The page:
Zack Novak, despite a poor day offensively, came away with a huge block on a transition play for the Titans. Manny Harris and Deshawn Sims carried the offensive torch for Michigan, and it was the first game in a while that they were both able to really get going at once. Manny finished with 27 points, and was a single rebound away from the double-double.
The outside shooting is still not where it should be, but 33% from behind the arc was a definite improvement over the past few weeks. If the defensive intensity can continue over the rest of the season, Michigan may have turned an important corner today. When opponents don't score, Michigan can keep games close and the shooting will come around eventually.
- Deshawn Sims was spectacular today. He scored 23 points on just 12 shots. Defensively, he was a little weak in the first half, but he was one of the guys who really turned it on after halftime.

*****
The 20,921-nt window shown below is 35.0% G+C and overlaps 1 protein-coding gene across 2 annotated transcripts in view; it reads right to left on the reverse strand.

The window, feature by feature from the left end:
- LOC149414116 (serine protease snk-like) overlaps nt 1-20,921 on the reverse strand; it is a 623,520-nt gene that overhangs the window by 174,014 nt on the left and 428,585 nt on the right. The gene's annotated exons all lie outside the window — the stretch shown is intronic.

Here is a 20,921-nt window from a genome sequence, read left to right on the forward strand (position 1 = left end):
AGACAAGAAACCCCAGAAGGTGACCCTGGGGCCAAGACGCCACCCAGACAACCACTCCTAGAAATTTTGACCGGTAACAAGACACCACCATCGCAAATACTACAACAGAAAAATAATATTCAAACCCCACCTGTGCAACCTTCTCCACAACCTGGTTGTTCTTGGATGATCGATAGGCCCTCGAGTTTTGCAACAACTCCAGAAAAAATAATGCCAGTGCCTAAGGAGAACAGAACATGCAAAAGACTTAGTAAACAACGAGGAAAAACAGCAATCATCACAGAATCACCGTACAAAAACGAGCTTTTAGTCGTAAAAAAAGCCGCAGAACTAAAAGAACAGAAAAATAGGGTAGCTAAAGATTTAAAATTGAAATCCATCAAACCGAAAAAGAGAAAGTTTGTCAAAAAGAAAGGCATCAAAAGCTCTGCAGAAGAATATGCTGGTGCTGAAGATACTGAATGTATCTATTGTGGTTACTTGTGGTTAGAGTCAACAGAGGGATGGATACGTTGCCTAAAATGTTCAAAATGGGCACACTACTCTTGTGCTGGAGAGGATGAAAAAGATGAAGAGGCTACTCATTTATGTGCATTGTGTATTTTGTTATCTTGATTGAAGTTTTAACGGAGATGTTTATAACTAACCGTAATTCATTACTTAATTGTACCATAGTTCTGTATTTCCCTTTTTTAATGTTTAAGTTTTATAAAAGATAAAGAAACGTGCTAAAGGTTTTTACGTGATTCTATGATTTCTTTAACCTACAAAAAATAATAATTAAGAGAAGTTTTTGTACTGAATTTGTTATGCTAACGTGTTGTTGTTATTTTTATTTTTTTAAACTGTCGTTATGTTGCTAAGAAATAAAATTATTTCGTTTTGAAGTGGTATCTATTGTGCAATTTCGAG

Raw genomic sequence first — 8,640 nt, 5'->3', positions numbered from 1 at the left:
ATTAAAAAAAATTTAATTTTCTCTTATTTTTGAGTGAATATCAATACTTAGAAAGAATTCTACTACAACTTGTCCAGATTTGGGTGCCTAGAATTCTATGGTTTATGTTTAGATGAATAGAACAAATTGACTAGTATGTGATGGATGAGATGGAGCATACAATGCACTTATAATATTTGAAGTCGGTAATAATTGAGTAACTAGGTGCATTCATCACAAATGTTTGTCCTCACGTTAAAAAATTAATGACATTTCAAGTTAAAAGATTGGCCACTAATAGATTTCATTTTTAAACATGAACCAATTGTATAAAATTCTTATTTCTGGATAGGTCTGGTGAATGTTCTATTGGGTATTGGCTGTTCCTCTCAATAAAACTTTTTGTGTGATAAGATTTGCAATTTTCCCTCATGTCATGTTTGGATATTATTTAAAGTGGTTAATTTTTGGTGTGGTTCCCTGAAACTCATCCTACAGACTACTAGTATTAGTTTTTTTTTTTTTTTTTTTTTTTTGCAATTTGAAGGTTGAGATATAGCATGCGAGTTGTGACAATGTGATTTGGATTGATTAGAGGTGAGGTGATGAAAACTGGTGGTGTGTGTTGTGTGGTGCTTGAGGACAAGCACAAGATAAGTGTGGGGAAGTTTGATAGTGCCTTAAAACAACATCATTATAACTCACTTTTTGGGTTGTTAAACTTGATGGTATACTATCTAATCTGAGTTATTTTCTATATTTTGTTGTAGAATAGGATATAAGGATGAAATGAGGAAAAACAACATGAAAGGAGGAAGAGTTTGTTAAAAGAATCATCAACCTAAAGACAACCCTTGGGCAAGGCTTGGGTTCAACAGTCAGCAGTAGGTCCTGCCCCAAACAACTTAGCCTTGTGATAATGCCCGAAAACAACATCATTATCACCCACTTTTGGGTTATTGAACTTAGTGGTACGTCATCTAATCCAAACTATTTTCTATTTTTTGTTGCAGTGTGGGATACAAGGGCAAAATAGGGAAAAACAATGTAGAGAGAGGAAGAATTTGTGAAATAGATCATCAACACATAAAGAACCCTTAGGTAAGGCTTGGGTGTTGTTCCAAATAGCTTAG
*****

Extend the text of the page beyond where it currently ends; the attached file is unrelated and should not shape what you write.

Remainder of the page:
- Rough day for freshmen. Darius Morris and Matt Vogrich both get very little run. Vogrich was in for just a minute, and still managed to commit a turnover. Eso Akunne was the best freshman on the court.
- The rotation was really small today. 5 players played 30 minutes or more, and only two other guys (Morris and Zack Gibson) had double-digit minutes.
- As mentioned above, the shooting was much better than it has been lately, but there's still some room for improvement. Stu Douglass and Zack Novak are just going to tear up the nets at some point.
- Michigan outrebounded the opponent(!) but didn't force too many turnovers (7). Bizarre day, given the style that the Wolverines usually play.
- How in the world did Detroit land two transfers from Indiana? That should be a pretty good team in the near future.